Last reviewed 7 May 2021
A third of maintained nursery schools in England are cutting staff and services due to a loss of income, additional Covid costs and a lack of certainty over funding, according to a new survey.
The survey, which was carried out by Early Education, NAHT, NEU and UNISON, has revealed that nursery schools lost an average of £76,000 in annual income during the pandemic as well as having to spend an extra £8,000 for additional Covid-related costs.
Almost half (46%) of respondents said that at the end of March 2021 they would be in deficit for the year. Only 23% of respondents confirmed that they could continue to operate within their current funding levels and over one in five (21%) reported that they have financial recovery plans in place or under discussion.
Maintained nursery schools were not eligible for exceptional cost funding for Covid or for some government schemes which benefited private early years providers such as the business rates holiday or business loans.
Funding for the next two terms has now been confirmed but maintained nursery schools are calling for the Government to confirm plans for a long-term funding solution. The survey report suggests that an ongoing lack of certainty, as well as the financial pressures of Covid, is putting the long-term sustainability of maintained nursery schools at severe risk.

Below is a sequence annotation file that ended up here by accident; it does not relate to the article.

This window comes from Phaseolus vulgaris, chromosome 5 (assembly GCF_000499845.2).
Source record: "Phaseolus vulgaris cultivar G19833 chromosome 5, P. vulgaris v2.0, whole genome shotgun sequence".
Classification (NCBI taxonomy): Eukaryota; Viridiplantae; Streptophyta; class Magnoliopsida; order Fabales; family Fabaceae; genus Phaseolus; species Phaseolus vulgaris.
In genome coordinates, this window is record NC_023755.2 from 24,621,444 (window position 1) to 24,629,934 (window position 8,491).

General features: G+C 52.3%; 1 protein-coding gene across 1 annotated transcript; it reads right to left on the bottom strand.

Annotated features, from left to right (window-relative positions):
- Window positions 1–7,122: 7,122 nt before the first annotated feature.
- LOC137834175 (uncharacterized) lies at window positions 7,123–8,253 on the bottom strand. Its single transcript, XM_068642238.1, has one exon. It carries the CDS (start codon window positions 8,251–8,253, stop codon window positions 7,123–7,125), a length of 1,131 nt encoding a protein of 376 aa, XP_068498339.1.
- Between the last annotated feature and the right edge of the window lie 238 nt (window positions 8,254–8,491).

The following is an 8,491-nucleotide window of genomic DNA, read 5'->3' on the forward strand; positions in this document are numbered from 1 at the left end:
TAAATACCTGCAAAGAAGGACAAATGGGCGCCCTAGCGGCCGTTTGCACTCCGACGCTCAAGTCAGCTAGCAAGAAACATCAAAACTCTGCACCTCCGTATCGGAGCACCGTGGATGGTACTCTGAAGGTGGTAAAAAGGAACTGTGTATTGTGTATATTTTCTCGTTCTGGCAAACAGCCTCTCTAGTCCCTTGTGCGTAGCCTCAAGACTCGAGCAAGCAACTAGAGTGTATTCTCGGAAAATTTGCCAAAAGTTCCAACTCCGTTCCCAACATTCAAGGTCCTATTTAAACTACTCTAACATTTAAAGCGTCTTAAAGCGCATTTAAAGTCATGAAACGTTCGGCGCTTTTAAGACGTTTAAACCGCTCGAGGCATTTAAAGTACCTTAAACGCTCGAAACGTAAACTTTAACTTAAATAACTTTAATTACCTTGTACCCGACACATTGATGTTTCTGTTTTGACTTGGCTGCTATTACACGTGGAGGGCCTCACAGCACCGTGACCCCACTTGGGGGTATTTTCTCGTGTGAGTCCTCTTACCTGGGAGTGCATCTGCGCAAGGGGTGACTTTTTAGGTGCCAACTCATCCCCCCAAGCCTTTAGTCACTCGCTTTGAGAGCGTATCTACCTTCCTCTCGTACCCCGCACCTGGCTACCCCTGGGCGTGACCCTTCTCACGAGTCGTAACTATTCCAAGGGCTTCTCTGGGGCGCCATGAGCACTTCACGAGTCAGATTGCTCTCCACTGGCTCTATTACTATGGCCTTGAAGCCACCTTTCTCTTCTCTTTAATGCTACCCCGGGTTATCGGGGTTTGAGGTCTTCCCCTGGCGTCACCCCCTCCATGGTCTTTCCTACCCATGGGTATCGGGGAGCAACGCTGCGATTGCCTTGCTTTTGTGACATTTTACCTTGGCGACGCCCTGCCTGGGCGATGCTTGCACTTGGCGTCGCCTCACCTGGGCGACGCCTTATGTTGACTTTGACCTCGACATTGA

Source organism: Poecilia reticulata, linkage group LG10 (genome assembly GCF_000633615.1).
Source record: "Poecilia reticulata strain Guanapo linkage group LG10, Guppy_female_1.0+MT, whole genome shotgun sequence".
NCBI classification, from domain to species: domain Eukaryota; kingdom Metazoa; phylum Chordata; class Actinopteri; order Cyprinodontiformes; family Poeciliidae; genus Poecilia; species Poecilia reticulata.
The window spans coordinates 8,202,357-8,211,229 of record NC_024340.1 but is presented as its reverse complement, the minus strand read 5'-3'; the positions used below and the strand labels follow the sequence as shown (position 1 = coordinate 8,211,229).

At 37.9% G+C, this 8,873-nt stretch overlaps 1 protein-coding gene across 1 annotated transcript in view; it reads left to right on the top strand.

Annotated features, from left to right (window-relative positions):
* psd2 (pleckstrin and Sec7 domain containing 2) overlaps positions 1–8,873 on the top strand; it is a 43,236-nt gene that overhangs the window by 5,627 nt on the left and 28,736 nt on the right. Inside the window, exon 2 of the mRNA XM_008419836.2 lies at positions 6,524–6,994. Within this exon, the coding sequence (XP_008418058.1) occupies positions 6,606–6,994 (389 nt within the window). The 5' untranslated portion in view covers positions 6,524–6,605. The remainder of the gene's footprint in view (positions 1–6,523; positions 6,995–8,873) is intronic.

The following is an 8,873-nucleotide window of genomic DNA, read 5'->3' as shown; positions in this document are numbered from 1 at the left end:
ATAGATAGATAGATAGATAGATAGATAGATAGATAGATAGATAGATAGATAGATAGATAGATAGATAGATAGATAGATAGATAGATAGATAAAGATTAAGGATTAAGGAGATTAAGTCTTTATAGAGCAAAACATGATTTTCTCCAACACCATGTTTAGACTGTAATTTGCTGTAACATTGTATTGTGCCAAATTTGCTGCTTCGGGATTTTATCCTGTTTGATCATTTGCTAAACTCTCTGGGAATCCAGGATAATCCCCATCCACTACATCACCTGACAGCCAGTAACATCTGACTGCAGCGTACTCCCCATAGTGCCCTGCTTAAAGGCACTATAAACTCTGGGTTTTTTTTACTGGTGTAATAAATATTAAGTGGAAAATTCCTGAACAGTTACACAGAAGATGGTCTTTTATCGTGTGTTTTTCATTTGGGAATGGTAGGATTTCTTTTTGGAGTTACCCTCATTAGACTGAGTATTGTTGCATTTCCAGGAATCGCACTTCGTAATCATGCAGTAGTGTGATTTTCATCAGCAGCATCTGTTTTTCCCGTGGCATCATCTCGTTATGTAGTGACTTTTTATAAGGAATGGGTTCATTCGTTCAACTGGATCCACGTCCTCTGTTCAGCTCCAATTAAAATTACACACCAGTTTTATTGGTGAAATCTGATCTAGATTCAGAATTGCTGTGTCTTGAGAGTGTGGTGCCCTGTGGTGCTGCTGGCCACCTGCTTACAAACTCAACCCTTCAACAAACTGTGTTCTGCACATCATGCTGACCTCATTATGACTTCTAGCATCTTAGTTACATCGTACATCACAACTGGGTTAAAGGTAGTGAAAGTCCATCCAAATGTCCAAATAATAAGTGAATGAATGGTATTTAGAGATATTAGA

Beatrice Merrick, Chief Executive of Early Education, said:
“Maintained nursery schools during the pandemic were a lifeline for local families: they stayed open for the most vulnerable children and children of critical workers, often taking in children from other settings which closed. They supported their families with remote learning – and often with food parcels and practical support. They were in touch with vulnerable families when health and social services were unable to maintain contact. Instead of this lifeline being supported, it is being put at risk by government failure to address their routine funding needs. Having been operating on a financial knife-edge for years, the pandemic has tipped the balance for too many schools, Government needs to act now to resolve the long-term funding issue and provide targeted financial help to those whose survival has been jeopardised by the pandemic.”